Capital Comments: Forums on education air local concerns

By State Senator Bob Odell

While the pace of activity picks up in Concord with floor sessions in the House and Senate and committees hearing bills in both chambers, legislators never want to forget about listening to what is going on back home.

Those with a stake in the issues before the legislature want their concerns heard before hard decisions are made in the State House. Last week was a good example of the forums created so that legislators can hear what professionals, and in some cases, what some taxpayers have on their minds.

The week started with a Monday breakfast and briefing by administrators of schools in Newport and Croydon on day-to-day issues they face. Everyone agrees that mandates from Washington are much more onerous than those from Concord. But Concord is not entirely innocent of putting tasks on local school districts without money to implement new responsibilities.

It was at the Monday meeting that I first learned about House Bill 39 which would remove such subjects as foreign languages, technology, arts and health education from the state education standards. Making those subjects optional and paid for by local communities would be shortsighted in my opinion. But there is plenty of debate ahead and my voice can wait until the bill, if it passes the House, gets to the Senate.

The value of the Newport-Croydon meeting was the insight provided by local educators on the challenges before them. Representatives Steve Cunningham and Tom Howard, both of Croydon, joined me for that meeting.

On Tuesday night, there was a public forum on education in Marlow. I counted at least 50 citizens who turned out to talk with their Representatives, Lucy Weber and Tara Sad from Walpole, and Anne Cartwright from Alstead and myself. The overriding issue in Marlow is the cost of running an elementary school of just over 30 students with state and federal mandates that may not be reasonable or affordable for a small school to manage.

Schools with small enrollments do not get added money because of their size. Communities receive their state grant for an adequate education and whatever additional money they receive under the category of fiscal disparity aid. And under the law currently in place, the state aid to Marlow will fall by over 40 percent in the next school year.

It is likely, I believe, that the school aid formula will be changed and the reduction in state aid for communities like Marlow will be eliminated or lessened. Having 50 plus constituents turn out on a cold January night demonstrated the interest of the citizens of Marlow and their deep concern about the future of the community. How to finance their local school while protecting property taxpayers from an ever increasing burden mostly tied to local education costs is the issue.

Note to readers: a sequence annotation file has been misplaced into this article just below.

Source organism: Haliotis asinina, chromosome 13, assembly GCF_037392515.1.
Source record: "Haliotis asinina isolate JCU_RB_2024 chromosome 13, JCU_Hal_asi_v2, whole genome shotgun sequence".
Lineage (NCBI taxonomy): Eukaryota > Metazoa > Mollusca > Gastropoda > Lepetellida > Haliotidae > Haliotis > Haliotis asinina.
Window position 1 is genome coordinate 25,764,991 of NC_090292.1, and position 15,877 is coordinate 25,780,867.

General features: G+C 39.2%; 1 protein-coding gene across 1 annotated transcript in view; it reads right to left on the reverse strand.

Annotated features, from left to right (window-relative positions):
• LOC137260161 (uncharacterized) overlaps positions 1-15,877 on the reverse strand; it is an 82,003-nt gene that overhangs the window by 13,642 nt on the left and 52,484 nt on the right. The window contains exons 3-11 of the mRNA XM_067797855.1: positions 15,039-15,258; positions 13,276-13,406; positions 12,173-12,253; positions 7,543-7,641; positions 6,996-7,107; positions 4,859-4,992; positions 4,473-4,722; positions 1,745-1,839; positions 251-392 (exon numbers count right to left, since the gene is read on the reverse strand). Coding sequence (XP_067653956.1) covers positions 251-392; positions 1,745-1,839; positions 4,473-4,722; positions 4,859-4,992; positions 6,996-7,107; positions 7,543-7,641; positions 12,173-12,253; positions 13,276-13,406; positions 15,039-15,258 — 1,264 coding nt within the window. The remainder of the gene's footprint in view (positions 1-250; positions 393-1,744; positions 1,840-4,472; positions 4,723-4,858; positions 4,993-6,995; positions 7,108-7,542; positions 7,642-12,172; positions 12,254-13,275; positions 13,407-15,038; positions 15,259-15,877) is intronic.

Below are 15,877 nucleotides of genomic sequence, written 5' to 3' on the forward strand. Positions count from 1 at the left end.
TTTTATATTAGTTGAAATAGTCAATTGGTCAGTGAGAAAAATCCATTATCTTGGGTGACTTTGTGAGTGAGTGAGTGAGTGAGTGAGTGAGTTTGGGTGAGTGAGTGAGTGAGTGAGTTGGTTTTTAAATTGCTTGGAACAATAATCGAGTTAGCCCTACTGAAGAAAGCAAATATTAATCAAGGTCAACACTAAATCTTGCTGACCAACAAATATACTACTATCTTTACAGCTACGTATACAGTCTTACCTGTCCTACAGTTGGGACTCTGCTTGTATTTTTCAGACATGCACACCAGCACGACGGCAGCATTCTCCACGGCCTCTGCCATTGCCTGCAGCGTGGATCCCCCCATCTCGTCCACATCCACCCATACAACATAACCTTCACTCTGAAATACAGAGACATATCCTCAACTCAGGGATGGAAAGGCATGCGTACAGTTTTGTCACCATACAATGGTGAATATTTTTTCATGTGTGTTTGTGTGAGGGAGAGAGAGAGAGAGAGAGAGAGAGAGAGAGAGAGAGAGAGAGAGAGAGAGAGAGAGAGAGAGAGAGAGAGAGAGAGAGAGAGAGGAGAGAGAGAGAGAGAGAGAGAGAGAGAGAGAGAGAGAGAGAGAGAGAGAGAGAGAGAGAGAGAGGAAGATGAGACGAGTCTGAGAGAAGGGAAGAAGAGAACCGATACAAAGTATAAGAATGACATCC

The level of education involved changed on Friday. River Valley Community College hosted local legislators for breakfast to brief us on the plans of the seven campus Community College System over the next few years.

The college leadership, of course, wants legislators who will eventually vote on a budget that will include $35-40 million in operating support for community colleges what the system’s needs are. There is also a multi-year request from the system for capital budget funds, money raised through bonding , to provide for new construction as well as renovations of buildings on community college campuses.

It was good that the breakfast was held in the Puksta Library at River Valley Community College. It is a beautiful building and a perfect setting for a meeting with legislators. But for me it served as a prime example of the value of investing in our community college system. The Puksta Library is an attractive, inviting, technologically up-to-date facility that provides a welcome place for students to study and work the magic of the internet.

The money the statewide community college system is requesting will include funds for renovations to the main building at the Claremont campus. That building was built 30 years ago and even to the casual observer the need for renovation and upgrading is very evident.

Over the last four years, enrollment is up 34 percent at our community colleges. New Hampshire students represent 95 percent of the enrollment. But, tuition costs for New Hampshire Community Colleges is much higher than other state systems, costing between $4,500 to $6,500 per year, depending on the programs of study. The national average is $2,500 per year.

The New Hampshire Community College System, including our own River Valley Community College, is vitally important to the future of the 27,000 students attending the colleges this year. The colleges are also a very significant factor to the future health of the New Hampshire economy. That benefits all of us.

Continuing on the education front, for those following the bill to help insure that Unity qualifies for state building aid for their new elementary school, the Senate Education Committee voted 5-0 to exempt the town from the current moratorium on building aid. There are many hurdles ahead but with a strong vote in the committee, the bill, SB 24, should pass the full Senate this week. It will be referred to the Senate Finance Committee which will look at the financial implications of the bill. After Finance Committee action, the SB 24 will return to the Senate floor for another vote.

Senator Odell represents Senate District 8: Acworth, Alstead, Charlestown, Claremont, Gilsum, Goshen, Langdon, Lempster, Marlow, New London, Newbury, Newport, Roxbury, Stoddard, Sullivan, Sunapee, Sutton, Unity, Walpole, Washington and Westmoreland. He is the chairman of the following committees: Ways and Means; Energy, Environment and Economic Development; and Finance. He is also on the Capital Budget Committee.

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